How do I use dynamic web mapping services?

We offer dynamic data is two formats: OpenGIS® Web Map Service (WMS) and proprietary ESRI REST service.

The WMS can be used in various desktop GIS software as well as web mapping applications. The link leads to the GetCapabilities page, which provides easy-to-read, detailed information about the data as well as the necessary link to load the data into a GIS or web mapping application. Open Geospatial Consortium (OGC) provides more information about web mapping services.

For users who prefer to work within the ESRI software environment, we provide an ESRI REST (Representational State Transfer) service. This service can be used in ESRI’s ArcGIS Desktop software or in ESRI’s free ArcGIS Explorer Desktop. It can also be added as a layer in web mapping services, such as ArcGIS Online.

What information is provided with the dataset?

The dataset includes specific information about each maritime boundary segment. Attributes for the data are:

Boundary ID: a unique identifier of the boundary segment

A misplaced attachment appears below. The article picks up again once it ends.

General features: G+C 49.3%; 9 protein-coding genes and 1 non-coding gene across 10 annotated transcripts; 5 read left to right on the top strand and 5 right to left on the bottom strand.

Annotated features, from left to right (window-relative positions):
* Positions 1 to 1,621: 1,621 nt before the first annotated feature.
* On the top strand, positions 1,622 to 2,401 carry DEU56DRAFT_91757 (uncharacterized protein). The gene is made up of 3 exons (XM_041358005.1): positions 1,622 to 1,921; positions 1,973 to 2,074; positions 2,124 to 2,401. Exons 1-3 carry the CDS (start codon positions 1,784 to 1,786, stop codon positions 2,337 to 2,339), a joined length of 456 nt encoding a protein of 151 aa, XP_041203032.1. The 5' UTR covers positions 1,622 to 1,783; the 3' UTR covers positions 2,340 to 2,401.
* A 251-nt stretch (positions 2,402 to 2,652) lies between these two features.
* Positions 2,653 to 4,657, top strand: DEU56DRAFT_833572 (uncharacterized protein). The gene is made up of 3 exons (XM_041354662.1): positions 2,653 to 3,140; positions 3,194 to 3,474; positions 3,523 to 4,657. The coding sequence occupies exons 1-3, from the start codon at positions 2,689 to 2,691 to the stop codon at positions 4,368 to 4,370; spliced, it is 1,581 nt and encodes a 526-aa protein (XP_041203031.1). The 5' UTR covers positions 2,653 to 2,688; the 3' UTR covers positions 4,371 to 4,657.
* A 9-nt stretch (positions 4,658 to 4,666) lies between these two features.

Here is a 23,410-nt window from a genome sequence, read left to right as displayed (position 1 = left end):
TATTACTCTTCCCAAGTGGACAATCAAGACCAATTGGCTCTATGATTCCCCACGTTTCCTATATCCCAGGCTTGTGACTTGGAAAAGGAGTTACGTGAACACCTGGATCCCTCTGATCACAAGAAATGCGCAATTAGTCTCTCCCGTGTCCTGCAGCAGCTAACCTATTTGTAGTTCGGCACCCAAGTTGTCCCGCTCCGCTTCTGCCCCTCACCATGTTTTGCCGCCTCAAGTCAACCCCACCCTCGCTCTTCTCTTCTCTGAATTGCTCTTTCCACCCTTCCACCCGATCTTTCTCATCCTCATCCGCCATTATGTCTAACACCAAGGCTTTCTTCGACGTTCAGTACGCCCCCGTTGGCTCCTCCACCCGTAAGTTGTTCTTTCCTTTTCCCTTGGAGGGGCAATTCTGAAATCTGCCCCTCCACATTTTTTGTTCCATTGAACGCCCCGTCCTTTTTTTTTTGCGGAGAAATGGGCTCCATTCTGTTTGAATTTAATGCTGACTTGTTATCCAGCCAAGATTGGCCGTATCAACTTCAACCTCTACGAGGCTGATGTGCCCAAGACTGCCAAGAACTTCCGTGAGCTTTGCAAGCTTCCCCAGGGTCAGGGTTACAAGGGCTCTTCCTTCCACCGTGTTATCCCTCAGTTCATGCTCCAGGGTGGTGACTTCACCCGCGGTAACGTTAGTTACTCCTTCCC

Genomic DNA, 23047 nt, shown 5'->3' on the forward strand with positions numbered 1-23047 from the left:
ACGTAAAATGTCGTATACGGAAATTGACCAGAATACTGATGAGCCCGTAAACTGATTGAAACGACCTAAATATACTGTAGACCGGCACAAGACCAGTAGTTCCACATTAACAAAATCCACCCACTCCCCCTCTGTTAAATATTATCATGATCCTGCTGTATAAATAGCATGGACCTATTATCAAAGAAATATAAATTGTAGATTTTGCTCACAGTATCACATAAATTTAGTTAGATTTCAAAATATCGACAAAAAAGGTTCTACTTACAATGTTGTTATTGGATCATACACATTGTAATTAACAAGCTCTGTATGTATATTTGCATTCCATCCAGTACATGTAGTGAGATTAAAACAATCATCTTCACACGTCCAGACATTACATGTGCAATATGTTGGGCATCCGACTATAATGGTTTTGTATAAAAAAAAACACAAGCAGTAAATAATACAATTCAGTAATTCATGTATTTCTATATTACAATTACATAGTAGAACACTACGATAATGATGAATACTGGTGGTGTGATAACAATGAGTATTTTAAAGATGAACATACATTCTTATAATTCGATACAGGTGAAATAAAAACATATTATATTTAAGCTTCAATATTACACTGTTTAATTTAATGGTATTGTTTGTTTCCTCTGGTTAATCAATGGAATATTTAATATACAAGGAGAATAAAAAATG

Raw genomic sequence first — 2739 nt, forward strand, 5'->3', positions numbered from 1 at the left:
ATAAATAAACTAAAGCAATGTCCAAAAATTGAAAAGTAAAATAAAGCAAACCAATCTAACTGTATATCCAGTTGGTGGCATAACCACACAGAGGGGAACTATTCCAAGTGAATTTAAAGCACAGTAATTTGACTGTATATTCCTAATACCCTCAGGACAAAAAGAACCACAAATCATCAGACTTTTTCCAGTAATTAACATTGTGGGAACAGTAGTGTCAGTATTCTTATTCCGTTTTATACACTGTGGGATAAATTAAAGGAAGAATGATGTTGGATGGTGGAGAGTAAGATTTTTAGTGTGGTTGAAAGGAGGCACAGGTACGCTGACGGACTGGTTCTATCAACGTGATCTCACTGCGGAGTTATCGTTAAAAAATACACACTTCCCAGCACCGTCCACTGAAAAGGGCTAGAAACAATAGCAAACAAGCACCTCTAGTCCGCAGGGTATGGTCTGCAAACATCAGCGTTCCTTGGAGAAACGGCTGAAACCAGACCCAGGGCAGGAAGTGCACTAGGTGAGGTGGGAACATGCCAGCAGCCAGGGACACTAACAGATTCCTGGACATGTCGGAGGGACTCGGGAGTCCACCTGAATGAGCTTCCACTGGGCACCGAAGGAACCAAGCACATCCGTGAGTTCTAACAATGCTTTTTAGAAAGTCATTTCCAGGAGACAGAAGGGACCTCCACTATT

Region Name: region in which the boundary is located
Type of Feature: features can either be a land boundary (between the U.S. and Canada), a maritime limit, or a maritime boundary between the U.S. and an adjacent or opposite country.
Publication Date: date the digital boundary was published online
Approval Date: date the U.S. Baseline Committee approved the updates
Legal Authority: treaty, agreement, or proclamation granting the government authority to establish the limit or boundary
Agency of Responsibility: federal agency responsible for maintaining the digital data
Note: additional notes about the limit/boundary
Supplemental Information Document: link to metadata about the specific boundary segment. The document supplements the parent metadata record.
Unilateral Claim: some maritime boundary claims have not been agreed upon by all parties. These boundaries are designated as unilateral claims.
Description: specific category of maritime limit/boundary.

Why is the digital product different from the product printed on the chart?

Because of a difference in the chart printing schedule and the digital data update schedule, the digital data and the paper charts might not always be identical. In the event that the digital product and the paper charts differ, the maritime limits and boundaries on the paper charts take precedence.

We find that most people who seek this line are actually looking for the Submerged Lands Act federal/state boundary provided by BOEM (see FAQ #1).